Exterior: Buttons And Display
Look And Feel
If we were to describe the Find 5's external hardware with one word, we'd choose sturdy. Forget those preconceptions about Chinese quality; this is one the most well-built devices we've come across, offering an unequivocally premium look and feel that is often missing in high-end Android phones.
With the obvious exception of the front, which is mostly monopolized by the five-inch display, the phone's exterior is constructed from a matte finish thermoplastic polymer that is supported by a stainless steel frame. The Find 5's chassis offers an understated aesthetic that includes chamfered edges, a subtly curved rear and front chin, discrete company branding, and a very slim 3.5 mm front bezel that gives the impression of a borderless display when the screen is off.
Whilst the presence of a large display may raise concerns about this phone being unwieldy, the Find 5’s curved back, tactile materials, and relatively compact dimensions (specifically the 8.9 mm thickness) allows it to maintain a comfortable form factor that feels at home in the hand and in the pocket. In fact, the Find 5’s only significant portability concern is its considerable 165 g weight, which is 22 g more than the aluminum HTC One and 35 g heavier than the polycarbonate Samsung Galaxy S4. While this could be an issue for users who prioritize the weight of their smartphones, the Find 5’s substantial heft contributes to its premium feel. The tradeoff is worthwhile for the device’s overall sturdiness and superb build quality.
Buttons And Ports
With regards to the physical button layout, Oppo describes the Find 5 as having "Finger-Friendly Design". This is always going to be a highly subjective topic, and ultimately the issue is fairly minor, but we're not convinced that putting the power and volume buttons on opposite sides of the device was the best choice. Alternatively, having all three buttons on one side or the other allows them to be manipulated by one finger instead of two.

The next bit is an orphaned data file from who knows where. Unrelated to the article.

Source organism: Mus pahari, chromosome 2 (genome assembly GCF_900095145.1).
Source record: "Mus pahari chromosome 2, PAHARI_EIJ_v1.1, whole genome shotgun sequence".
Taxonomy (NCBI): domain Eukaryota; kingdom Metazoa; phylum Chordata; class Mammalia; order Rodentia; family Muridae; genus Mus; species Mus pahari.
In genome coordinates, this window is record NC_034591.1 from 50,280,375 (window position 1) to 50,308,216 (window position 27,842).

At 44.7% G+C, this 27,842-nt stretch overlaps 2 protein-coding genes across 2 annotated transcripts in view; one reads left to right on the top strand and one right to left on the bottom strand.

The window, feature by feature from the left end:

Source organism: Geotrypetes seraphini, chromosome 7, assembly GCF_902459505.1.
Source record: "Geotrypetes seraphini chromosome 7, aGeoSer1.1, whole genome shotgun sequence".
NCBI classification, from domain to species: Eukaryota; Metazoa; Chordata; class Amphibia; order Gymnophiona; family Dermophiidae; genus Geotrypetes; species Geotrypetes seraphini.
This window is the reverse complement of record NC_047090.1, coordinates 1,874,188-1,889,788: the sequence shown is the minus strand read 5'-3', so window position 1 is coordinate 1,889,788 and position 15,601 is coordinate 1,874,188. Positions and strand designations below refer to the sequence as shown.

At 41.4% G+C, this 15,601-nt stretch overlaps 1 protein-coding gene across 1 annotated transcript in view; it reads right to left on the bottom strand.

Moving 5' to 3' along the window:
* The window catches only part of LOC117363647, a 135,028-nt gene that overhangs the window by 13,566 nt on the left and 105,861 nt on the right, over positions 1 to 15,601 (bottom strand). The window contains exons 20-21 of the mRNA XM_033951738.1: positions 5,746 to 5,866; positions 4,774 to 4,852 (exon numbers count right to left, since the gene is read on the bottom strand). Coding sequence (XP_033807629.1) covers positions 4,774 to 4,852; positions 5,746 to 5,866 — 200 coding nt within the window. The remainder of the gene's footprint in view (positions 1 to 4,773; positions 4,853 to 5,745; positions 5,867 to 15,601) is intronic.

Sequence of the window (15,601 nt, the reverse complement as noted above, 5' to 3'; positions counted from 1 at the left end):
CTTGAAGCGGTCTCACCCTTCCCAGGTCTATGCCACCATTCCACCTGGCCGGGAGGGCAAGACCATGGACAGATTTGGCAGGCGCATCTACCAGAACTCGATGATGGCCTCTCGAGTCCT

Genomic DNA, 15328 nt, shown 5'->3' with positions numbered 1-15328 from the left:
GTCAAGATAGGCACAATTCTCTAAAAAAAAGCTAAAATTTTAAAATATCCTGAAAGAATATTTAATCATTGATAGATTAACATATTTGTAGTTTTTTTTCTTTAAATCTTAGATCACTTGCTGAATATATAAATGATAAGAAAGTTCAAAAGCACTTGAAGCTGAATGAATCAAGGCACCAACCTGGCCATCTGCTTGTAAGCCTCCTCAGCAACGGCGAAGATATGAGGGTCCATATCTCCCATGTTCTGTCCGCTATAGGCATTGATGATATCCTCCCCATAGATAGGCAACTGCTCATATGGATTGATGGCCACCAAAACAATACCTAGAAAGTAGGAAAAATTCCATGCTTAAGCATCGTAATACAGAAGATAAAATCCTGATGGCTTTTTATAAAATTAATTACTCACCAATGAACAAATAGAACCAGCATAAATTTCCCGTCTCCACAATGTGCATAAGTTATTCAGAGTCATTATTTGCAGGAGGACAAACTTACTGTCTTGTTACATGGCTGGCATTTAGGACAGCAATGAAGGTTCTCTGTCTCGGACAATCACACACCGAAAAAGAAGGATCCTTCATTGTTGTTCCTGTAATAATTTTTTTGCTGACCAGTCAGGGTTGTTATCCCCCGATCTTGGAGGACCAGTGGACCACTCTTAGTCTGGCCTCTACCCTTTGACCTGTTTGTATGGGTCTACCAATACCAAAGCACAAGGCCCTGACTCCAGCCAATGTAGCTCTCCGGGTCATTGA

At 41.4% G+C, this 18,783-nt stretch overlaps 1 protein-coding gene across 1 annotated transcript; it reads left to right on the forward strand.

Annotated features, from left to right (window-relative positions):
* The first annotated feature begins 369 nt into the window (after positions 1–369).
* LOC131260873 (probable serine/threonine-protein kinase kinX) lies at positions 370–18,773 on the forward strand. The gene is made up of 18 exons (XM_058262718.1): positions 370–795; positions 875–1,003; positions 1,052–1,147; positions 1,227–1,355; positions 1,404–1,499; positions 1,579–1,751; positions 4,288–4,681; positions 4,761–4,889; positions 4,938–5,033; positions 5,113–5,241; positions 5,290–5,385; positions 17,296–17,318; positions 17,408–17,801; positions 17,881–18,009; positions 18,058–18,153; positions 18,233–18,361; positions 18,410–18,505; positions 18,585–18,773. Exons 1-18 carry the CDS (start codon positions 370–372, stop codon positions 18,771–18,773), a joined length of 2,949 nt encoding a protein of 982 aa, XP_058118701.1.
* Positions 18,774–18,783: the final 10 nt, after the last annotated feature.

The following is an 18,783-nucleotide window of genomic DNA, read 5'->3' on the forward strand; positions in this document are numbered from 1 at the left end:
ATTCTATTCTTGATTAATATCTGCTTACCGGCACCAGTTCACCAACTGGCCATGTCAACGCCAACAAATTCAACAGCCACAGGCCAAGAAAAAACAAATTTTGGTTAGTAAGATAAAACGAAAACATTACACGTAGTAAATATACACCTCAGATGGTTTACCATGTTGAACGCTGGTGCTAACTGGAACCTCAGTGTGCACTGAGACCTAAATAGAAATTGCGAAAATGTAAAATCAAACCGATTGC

The Find 5’s power button is located towards the upper left-hand side, right below the phone’s microSIM card port.
The volume buttons occupy the upper right-hand side of the handset.
Up top, you find a 3.5 mm stereo headset jack towards the left and a pinhole microphone in the right-center. Meanwhile, the bottom of the Find 5 houses a microUSB port for charging and connecting to a PC, along with a pinhole microphone.
Around back, you find the unit’s 13 MP rear-facing camera with its dual-LED flash toward the top, and a stereo speaker at the bottom.
Although it's dominated by that massive display, the front of the Find 5 has three capacitive navigation buttons (menu, home, and back) below the screen, along with a 1.9 MP front-facing camera, ambient light sensor, and speaker above the screen. As for the display itself, Oppo evidently selected a Sharp IPS panel, which offers excellent viewing angles, crisp image quality, and good outdoor visibility. The display features a native resolution of 1920x1080, which translates to a pixel density of 441 ppi, and is capable of displaying 16 million colors. We'll circle back to the display in a few pages when we compare its performance to other previous- and current-gen smartphones.
btw The audio and storage rows in the first page are mixed up.
SOftware is where it lacks, though. I got this because Oppo promised frequent updates to the OS, and TBH the Android-based variant it came with was not too bad of an experience. Then it became clear that the development team does not really know what they're doing (same minor but annoying bugs with every release, now barely coming through with 4.2, etc). They could have given CyanogenMod the kernel and drivers and let them pick up the development. CM-based ROMs are functional, but still plagued by bugs that come from lack of access to proprietary code.
Basically, their approach (at one point there were 2 or 3 versions of ROMs in development, none out of a beta state) stretched them way too thin, and it shows.
Last but not least, ignoring many requests of just embracing AOSP and let the plethora of apps do the rest was not a smart move on Oppo's part.
With this phone, however, I doubt Apple will stick it inside their own chassis and call it ther own. It is mildly interesting, but as is often the case, forays into new market segments by otherwise high quality manufacturers are often precarious.
By all means, get an Oppo Blu-Ray player. As far as the phone, they need to get through their growing pains.
It seemed a bit biased and not truly giving a comparison with current market phones.